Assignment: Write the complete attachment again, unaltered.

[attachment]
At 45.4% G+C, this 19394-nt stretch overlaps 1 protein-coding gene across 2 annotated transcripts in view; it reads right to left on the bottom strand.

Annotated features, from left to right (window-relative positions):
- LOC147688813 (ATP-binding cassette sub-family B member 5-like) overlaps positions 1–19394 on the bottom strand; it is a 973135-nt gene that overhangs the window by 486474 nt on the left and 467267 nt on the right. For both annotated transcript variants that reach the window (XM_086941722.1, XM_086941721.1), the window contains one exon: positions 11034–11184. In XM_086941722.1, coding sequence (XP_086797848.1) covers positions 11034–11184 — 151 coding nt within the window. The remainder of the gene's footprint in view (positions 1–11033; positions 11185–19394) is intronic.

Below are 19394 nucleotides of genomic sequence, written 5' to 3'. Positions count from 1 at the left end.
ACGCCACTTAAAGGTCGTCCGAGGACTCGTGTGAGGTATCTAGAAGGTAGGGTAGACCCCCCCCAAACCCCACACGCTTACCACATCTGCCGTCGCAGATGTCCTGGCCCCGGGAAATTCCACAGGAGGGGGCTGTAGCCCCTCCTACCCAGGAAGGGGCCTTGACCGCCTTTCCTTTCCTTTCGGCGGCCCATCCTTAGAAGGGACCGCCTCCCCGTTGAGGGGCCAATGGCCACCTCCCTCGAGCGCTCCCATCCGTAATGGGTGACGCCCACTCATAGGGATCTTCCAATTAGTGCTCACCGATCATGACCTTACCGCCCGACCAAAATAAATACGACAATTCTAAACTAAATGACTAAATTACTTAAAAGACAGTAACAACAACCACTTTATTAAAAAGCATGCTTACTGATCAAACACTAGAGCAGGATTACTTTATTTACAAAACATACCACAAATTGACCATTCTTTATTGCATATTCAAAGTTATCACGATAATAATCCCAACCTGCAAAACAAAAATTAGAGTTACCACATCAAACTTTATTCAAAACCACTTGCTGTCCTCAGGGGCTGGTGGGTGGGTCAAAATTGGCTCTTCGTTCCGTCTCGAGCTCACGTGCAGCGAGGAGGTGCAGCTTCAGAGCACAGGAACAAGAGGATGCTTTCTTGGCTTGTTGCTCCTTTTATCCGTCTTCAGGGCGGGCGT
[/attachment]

At 45.4% G+C, this 19394-nt stretch overlaps 1 protein-coding gene across 2 annotated transcripts in view; it reads right to left on the bottom strand.

Annotated features, from left to right (window-relative positions):
- LOC147688813 (ATP-binding cassette sub-family B member 5-like) overlaps positions 1–19394 on the bottom strand; it is a 973135-nt gene that overhangs the window by 486474 nt on the left and 467267 nt on the right. For both annotated transcript variants that reach the window (XM_086941722.1, XM_086941721.1), the window contains one exon: positions 11034–11184. In XM_086941722.1, coding sequence (XP_086797848.1) covers positions 11034–11184 — 151 coding nt within the window. The remainder of the gene's footprint in view (positions 1–11033; positions 11185–19394) is intronic.

Below are 19394 nucleotides of genomic sequence, written 5' to 3'. Positions count from 1 at the left end.
ACGCCACTTAAAGGTCGTCCGAGGACTCGTGTGAGGTATCTAGAAGGTAGGGTAGACCCCCCCCAAACCCCACACGCTTACCACATCTGCCGTCGCAGATGTCCTGGCCCCGGGAAATTCCACAGGAGGGGGCTGTAGCCCCTCCTACCCAGGAAGGGGCCTTGACCGCCTTTCCTTTCCTTTCGGCGGCCCATCCTTAGAAGGGACCGCCTCCCCGTTGAGGGGCCAATGGCCACCTCCCTCGAGCGCTCCCATCCGTAATGGGTGACGCCCACTCATAGGGATCTTCCAATTAGTGCTCACCGATCATGACCTTACCGCCCGACCAAAATAAATACGACAATTCTAAACTAAATGACTAAATTACTTAAAAGACAGTAACAACAACCACTTTATTAAAAAGCATGCTTACTGATCAAACACTAGAGCAGGATTACTTTATTTACAAAACATACCACAAATTGACCATTCTTTATTGCATATTCAAAGTTATCACGATAATAATCCCAACCTGCAAAACAAAAATTAGAGTTACCACATCAAACTTTATTCAAAACCACTTGCTGTCCTCAGGGGCTGGTGGGTGGGTCAAAATTGGCTCTTCGTTCCGTCTCGAGCTCACGTGCAGCGAGGAGGTGCAGCTTCAGAGCACAGGAACAAGAGGATGCTTTCTTGGCTTGTTGCTCCTTTTATCCGTCTTCAGGGCGGGCGT